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Q.1) In the Indian circumstances, do you think that legalizing gambling can be morally correct and prove to a profitable affair for Indian economy? Justify. (GS-1)

Introduction:

Gambling:

  • Gambling is referred to as card games where high stakes are involved.

Betting:

  • Betting is referred to as casino games and putting a bet on an event such as a match.

Why gambling should be legalized?

Gambling should be legalized because:

  • Concerns revolving around gambling are unfounded.
  • It will help curtail an important source of black money that is used by criminal syndicates.
  • It will bring massive revenue to the state exchequer, which can be used for various constructive social schemes.
  • For instance: According to a conservative estimate: government could earn 10,000 crores as tax revenue by legalizing sports betting.
  • It will help in creating large-scale employment opportunities.
  • For instance: The regulated gambling industry in the U.S. employs over 2.5 lakh people.
  • Complete ban of gambling may in fact increase underground illegal betting and gambling activities.

What are the hurdles and complexities in legalizing gambling?

The hurdles and complexities in legalizing gambling are as following:

  • It invariably leads to moral and monetary bankruptcy.
  • Online gaming cannot be curbed by merely amending the Information Technology Act.
  • There is no guarantee that legalising betting will generate revenue as projected.

Note:

  • As the subject of gambling figures in the State List, the Constitution will have to amended first so that gambling can figure in the Concurrent List.

Q.2) What do you mean by bond yield? Why bond yield is rising? What are the reasons for which foreign investors are withdrawing from bond market?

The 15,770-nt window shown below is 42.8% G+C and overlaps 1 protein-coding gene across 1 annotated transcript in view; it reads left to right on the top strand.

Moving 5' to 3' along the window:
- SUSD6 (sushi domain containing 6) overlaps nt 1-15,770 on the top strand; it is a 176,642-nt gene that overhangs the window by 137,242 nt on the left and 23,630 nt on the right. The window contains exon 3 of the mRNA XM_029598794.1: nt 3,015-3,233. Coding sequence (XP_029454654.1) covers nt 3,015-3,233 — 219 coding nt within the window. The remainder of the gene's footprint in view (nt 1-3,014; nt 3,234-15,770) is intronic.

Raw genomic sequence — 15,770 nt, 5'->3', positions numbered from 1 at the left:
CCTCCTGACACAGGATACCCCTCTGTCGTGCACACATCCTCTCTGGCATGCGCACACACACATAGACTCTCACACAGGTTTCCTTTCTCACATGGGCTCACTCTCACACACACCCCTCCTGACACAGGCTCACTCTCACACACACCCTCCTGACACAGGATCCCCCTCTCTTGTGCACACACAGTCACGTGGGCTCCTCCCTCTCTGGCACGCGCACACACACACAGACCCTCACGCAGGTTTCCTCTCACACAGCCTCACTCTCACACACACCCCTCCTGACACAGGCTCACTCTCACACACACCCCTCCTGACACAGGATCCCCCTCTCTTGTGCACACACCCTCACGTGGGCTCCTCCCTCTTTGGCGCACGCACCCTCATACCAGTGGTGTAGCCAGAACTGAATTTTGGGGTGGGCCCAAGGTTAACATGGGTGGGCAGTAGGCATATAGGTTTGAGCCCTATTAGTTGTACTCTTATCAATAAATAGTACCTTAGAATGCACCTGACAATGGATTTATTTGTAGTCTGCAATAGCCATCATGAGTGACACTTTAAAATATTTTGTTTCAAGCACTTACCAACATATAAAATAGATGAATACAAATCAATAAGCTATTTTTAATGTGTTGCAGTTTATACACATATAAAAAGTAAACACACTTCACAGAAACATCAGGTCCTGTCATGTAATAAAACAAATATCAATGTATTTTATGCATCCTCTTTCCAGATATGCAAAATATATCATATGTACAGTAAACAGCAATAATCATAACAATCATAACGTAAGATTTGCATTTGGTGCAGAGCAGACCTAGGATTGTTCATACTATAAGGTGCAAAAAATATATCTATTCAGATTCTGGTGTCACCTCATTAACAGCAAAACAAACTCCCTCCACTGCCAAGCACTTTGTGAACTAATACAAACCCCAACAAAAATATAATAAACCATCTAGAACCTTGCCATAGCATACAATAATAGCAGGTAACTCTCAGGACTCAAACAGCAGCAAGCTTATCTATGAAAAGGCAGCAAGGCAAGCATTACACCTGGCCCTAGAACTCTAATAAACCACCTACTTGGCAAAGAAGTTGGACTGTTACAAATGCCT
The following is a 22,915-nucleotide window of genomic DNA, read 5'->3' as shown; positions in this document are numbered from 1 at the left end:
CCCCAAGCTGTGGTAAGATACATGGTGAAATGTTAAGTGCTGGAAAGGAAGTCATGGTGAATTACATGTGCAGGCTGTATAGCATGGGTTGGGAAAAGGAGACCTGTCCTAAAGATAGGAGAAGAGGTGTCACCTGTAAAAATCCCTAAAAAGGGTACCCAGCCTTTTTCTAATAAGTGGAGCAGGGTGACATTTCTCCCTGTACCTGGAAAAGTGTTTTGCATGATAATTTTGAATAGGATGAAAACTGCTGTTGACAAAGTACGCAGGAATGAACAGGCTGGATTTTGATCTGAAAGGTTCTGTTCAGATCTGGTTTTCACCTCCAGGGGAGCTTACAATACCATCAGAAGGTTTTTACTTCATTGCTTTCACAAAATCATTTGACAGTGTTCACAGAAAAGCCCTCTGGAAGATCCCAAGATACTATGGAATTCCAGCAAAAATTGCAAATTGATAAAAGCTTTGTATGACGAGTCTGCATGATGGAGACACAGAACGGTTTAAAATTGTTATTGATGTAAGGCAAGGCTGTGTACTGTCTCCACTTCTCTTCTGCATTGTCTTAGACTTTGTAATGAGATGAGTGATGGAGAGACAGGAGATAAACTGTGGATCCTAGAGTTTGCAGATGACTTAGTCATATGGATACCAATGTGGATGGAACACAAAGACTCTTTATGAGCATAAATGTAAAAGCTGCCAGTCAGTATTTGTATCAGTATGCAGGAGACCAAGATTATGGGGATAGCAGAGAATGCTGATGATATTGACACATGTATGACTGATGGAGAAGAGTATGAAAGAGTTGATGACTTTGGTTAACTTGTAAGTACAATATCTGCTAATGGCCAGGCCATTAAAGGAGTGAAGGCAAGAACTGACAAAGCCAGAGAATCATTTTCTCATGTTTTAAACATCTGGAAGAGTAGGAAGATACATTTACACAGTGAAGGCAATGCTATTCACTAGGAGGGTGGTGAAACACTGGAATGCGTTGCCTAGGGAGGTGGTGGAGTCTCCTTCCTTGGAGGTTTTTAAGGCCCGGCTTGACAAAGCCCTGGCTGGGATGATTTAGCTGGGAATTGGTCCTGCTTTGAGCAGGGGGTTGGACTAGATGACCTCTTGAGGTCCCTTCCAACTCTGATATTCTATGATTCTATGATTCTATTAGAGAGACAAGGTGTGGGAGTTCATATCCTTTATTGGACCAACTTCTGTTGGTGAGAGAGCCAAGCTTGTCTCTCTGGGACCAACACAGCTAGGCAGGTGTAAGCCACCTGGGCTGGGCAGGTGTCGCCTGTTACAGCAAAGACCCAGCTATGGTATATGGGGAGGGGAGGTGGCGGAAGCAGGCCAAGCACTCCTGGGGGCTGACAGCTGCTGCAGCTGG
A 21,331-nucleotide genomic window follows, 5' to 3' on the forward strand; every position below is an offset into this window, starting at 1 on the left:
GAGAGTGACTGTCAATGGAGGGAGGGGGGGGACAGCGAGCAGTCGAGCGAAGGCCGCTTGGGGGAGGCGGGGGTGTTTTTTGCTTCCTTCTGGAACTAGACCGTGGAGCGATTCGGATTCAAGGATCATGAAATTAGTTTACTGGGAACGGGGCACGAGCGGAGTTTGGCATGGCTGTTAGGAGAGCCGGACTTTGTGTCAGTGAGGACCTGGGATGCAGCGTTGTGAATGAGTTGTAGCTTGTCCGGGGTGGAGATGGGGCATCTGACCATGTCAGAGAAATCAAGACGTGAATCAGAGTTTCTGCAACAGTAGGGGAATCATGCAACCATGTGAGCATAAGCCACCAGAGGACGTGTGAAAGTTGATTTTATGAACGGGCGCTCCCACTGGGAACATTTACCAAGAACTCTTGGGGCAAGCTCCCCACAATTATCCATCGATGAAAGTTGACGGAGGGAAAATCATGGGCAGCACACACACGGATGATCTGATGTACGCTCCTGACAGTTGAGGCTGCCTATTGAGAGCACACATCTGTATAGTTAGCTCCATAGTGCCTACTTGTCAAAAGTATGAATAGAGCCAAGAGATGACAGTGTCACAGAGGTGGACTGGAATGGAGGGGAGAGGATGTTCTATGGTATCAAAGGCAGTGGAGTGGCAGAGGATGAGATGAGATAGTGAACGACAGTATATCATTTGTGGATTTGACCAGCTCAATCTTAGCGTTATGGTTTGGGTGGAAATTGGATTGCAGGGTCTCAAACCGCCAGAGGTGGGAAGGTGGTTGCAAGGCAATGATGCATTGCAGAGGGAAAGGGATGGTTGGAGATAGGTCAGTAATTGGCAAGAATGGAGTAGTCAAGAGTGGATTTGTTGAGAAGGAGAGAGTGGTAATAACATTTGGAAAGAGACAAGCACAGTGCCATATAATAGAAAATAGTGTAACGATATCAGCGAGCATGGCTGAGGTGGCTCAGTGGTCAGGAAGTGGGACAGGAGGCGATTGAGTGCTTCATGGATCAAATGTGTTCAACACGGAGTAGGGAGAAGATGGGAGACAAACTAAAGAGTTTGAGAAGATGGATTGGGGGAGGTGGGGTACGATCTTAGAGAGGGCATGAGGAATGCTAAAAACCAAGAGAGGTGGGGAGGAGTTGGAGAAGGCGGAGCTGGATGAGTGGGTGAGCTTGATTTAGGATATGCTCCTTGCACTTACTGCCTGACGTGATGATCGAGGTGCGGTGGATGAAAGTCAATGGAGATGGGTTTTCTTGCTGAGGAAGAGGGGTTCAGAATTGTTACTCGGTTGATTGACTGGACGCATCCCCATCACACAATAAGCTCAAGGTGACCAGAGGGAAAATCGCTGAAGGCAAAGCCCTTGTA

Introduction:

  • Bond is just a piece of paper on which it is written that government shall pay an interest plus the principal, to the purchaser at the end of a specific time period.
  • The interest is always paid on the face value of the bond.
  • Government issues bonds to borrow from the market.

Bond yield:

  • Bond yield is the amount of return an investor realizes on a bond.
  • Several types of bond yields exist including:
  • Nominal yield: which is the interest paid divided by the face value of the bond, and
  • Current yield: which equals annual earnings of the bond divided by its current market price.

Why Bond yield is rising?

Bond yield is rising because of the following reasons:

  • Government is planning to step up borrowing process ahead of elections means government will issue more bonds leading to an excess of bonds in bond market which will decrease the bond prices and we know that when that happens bond yield goes up
  • Breaching of fiscal deficit targets means more borrowing
  • Less lending by Public Sector Banks
  • Depreciation of rupee will lead to selling of bonds by foreign investors leading to excess supply in the market which pushes the bond prices down leading to higher bond yields

Why foreign investors are withdrawing from bond market?